Now, some of the same companies that binged on buybacks are in line to receive taxpayer-funded bailouts to keep them alive.
Boeing (BA), for example, spent $11.7 billion over the past two years on repurchasing stock before suspending buybacks in April 2019 because of the 737 Max crisis. The aerospace behemoth is now requesting $60 billion in federal assistance as the coronavirus crisis has crushed its customers and forced factories to shut down.
Southwest Airlines (LUV) spent $2 billion on share buybacks in 2019. Similarly, last year American Airlines Group (AAL)also spent $1.1 billion to repurchase its stock at an average cost of $32.09 per share. American Airlines shares closed Monday at just $10. Now the airline industry is seeking $50 billion in federal help as it fights for survival during a stunning decline in worldwide travel.
This situation is only deepening the backlash against buybacks, paving the way for bipartisan restrictions against share repurchases by bailed-out companies. And it further exposes the shortfalls of President Donald Trump's corporate tax overhaul, which sparked a flurry of buybacks but not the promised business investment boom.
Buybacks at S&P 500 companies exploded by 55% to a record $806.4 billion in 2018, the first year the tax law took effect, according to Howard Silverblatt, senior index analyst at S&P Dow Jones Indices. S&P 500 companies repurchased another $728.7 billion of stock in 2019.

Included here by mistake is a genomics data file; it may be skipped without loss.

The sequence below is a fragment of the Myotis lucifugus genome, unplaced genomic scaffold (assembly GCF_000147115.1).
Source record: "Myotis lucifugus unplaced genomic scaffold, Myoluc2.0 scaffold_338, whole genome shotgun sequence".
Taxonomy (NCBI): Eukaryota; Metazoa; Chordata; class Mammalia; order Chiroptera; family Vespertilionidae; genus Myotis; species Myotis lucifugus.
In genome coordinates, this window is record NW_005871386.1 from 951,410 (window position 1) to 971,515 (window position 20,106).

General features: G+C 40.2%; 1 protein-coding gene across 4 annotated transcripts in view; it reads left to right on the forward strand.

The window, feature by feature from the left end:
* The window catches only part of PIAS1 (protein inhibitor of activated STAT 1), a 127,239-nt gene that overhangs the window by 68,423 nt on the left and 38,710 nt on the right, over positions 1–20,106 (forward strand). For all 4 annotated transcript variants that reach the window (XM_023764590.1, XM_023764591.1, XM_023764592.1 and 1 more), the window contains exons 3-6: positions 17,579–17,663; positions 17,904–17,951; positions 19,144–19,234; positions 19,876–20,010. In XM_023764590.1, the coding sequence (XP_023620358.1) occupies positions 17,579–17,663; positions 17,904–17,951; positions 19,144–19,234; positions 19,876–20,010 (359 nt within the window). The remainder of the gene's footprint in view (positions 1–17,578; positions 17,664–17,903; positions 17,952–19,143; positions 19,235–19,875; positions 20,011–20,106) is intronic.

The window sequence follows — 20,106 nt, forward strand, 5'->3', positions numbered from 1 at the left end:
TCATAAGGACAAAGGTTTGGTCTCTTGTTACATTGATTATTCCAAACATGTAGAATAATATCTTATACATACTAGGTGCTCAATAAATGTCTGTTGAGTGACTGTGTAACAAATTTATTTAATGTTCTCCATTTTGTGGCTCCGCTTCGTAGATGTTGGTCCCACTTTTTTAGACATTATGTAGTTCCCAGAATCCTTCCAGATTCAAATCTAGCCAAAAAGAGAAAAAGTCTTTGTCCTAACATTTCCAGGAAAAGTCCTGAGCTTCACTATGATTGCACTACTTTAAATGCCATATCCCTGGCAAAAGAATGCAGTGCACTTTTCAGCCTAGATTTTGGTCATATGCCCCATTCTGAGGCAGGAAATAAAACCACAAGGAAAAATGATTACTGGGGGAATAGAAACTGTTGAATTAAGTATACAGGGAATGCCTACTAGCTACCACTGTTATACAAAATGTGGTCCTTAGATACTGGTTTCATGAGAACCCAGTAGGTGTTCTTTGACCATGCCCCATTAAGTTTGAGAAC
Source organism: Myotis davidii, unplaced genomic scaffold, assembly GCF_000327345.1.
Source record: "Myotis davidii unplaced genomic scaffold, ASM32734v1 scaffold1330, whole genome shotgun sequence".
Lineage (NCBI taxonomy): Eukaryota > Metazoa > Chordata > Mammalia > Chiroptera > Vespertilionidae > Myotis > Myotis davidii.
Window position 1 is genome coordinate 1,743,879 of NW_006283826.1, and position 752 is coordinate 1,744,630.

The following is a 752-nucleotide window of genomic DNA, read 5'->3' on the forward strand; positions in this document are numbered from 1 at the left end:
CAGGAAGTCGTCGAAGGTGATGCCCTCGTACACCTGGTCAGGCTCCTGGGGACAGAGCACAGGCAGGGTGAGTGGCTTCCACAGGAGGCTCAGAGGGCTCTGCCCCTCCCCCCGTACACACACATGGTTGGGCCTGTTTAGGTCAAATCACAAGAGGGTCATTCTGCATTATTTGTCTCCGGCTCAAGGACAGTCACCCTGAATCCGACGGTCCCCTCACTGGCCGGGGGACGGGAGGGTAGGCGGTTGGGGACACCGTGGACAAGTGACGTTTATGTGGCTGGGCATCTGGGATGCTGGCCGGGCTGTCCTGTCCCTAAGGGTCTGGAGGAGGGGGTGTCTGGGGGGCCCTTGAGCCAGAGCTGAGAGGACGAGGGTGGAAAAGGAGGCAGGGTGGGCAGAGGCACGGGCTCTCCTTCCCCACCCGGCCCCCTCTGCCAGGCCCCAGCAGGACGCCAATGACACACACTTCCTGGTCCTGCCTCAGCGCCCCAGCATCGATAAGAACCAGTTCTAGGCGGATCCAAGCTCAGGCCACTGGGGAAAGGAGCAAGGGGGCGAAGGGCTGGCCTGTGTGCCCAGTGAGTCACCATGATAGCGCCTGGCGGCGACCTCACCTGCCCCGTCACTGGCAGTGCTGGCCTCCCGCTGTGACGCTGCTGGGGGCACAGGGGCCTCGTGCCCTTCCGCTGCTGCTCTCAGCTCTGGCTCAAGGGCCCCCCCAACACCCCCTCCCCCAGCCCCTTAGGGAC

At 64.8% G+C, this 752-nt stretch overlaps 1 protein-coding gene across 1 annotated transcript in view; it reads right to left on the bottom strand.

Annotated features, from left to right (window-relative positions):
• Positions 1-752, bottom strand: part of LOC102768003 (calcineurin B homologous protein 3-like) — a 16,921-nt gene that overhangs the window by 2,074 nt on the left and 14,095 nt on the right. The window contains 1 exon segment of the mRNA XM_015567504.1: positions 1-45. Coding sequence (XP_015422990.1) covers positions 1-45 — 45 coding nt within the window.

The top 10% of households owned 84% of all stocks in 2016, according to NYU professor Edward Wolff.
Baldwin, a longtime critic of buybacks, introduced legislation last week that would permanently ban buybacks at bailed-out companies that repurchased $1 billion of stock over the last five years.
Senator Elizabeth Warren has similarly called for a permanent ban on buybacks at bailed-out companies, along with restrictions on layoffs, dividends and CEO bonuses.
Indeed, the economic stimulus legislation being debated by Congress would restrict buybacks from companies that participate in the federal loan program unless they are granted a waiver by the Treasury Secretary. However, that restriction would remain in place only while the loan is outstanding.
Corporate America, armed with the Trump tax cuts, lavished Wall Street with a multi-trillion dollar share buyback spree over the past two years.